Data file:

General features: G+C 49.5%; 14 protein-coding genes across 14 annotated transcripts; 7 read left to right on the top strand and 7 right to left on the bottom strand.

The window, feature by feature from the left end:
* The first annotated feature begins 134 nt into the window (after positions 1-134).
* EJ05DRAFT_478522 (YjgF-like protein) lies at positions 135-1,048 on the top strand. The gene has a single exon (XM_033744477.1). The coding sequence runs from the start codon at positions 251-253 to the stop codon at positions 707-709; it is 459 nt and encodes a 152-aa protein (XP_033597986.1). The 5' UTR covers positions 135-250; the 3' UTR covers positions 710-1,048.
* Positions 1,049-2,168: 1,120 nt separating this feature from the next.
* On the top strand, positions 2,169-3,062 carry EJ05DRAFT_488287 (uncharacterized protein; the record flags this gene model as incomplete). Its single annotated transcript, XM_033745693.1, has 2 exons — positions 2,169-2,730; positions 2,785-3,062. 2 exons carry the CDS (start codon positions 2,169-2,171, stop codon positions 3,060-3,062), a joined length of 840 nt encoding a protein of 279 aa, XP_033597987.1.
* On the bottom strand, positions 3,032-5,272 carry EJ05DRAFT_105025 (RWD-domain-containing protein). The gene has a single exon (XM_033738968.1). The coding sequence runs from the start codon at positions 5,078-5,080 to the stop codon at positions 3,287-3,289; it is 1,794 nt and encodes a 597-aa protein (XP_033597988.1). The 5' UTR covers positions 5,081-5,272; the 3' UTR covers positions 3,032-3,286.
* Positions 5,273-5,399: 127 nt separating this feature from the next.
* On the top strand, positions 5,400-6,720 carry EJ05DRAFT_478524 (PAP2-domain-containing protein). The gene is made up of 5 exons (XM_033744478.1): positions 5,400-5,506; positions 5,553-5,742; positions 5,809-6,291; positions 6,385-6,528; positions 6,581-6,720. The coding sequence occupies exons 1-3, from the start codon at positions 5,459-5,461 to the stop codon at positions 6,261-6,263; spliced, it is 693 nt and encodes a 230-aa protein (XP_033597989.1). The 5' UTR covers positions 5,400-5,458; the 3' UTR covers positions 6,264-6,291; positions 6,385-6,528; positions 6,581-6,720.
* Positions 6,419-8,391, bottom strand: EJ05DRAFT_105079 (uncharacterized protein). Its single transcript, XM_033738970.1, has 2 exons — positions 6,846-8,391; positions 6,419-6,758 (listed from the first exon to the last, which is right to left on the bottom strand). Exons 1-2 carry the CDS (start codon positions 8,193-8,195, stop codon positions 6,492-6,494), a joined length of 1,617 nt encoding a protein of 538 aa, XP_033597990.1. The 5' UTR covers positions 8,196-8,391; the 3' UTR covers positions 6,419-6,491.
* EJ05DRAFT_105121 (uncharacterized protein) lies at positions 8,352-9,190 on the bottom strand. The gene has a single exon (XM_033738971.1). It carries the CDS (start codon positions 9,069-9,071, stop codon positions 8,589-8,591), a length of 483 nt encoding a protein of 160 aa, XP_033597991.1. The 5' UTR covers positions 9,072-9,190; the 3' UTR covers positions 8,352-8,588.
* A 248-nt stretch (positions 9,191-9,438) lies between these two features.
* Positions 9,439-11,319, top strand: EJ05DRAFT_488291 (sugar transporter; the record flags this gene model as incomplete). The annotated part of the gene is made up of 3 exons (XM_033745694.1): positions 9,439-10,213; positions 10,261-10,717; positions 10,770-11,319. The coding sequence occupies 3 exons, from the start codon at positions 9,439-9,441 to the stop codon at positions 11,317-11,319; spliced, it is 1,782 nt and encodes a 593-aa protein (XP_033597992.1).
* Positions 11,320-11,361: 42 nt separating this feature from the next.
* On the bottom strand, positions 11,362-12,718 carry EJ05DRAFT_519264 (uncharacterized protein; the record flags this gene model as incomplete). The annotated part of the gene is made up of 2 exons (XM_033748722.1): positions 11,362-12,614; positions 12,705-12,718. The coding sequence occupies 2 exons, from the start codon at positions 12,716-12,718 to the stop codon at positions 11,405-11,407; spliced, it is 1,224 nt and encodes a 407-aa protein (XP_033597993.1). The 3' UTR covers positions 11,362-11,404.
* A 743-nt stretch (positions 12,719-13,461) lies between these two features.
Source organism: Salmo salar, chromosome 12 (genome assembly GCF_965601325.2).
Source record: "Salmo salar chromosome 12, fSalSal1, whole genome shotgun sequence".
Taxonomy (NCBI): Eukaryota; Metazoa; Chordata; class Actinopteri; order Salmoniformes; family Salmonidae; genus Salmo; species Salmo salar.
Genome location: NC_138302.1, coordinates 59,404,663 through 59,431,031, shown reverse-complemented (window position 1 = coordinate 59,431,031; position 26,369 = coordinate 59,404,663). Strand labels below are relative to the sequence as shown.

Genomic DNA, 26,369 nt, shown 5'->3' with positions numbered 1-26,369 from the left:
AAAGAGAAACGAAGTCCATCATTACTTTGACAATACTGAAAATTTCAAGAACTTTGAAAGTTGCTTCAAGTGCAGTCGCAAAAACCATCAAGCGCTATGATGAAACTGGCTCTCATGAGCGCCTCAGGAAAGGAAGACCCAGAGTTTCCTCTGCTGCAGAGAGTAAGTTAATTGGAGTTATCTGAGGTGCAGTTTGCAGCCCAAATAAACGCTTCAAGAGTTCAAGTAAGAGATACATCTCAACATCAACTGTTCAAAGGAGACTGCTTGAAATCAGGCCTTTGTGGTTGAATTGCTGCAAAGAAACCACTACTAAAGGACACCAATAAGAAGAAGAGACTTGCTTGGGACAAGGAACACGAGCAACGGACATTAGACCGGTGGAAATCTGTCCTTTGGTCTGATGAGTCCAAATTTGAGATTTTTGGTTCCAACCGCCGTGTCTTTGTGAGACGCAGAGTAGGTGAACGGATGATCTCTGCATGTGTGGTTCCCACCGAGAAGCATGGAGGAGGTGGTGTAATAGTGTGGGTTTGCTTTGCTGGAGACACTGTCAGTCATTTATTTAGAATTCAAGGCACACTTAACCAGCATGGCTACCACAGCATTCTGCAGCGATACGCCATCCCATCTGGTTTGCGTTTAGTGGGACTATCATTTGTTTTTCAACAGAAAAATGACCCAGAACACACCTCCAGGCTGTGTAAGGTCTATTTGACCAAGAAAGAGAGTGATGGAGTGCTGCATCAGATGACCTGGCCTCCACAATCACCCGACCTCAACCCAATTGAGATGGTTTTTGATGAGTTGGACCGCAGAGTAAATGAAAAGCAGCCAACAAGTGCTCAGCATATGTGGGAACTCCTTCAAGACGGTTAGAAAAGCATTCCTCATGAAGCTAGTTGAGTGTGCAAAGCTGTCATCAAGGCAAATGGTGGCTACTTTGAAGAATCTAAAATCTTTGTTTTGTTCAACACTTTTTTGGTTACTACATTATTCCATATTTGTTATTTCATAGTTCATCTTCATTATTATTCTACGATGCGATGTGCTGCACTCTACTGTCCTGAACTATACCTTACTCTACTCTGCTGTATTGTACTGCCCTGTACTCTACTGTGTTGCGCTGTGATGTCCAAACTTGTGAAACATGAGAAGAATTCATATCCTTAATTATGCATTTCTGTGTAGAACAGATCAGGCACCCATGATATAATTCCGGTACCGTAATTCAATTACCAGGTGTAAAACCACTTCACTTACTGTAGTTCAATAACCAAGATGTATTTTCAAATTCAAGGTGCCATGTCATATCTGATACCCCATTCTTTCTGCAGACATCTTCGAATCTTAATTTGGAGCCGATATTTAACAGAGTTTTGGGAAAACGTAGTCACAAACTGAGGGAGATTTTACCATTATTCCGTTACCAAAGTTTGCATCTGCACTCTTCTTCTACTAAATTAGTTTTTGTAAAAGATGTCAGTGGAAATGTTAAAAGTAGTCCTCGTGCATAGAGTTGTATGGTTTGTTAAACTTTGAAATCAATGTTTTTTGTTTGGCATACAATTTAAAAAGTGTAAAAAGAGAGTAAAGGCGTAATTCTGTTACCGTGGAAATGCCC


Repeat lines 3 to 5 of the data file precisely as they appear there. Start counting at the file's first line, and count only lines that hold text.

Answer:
* The first annotated feature begins 134 nt into the window (after positions 1-134).
* EJ05DRAFT_478522 (YjgF-like protein) lies at positions 135-1,048 on the top strand. The gene has a single exon (XM_033744477.1). The coding sequence runs from the start codon at positions 251-253 to the stop codon at positions 707-709; it is 459 nt and encodes a 152-aa protein (XP_033597986.1). The 5' UTR covers positions 135-250; the 3' UTR covers positions 710-1,048.
* Positions 1,049-2,168: 1,120 nt separating this feature from the next.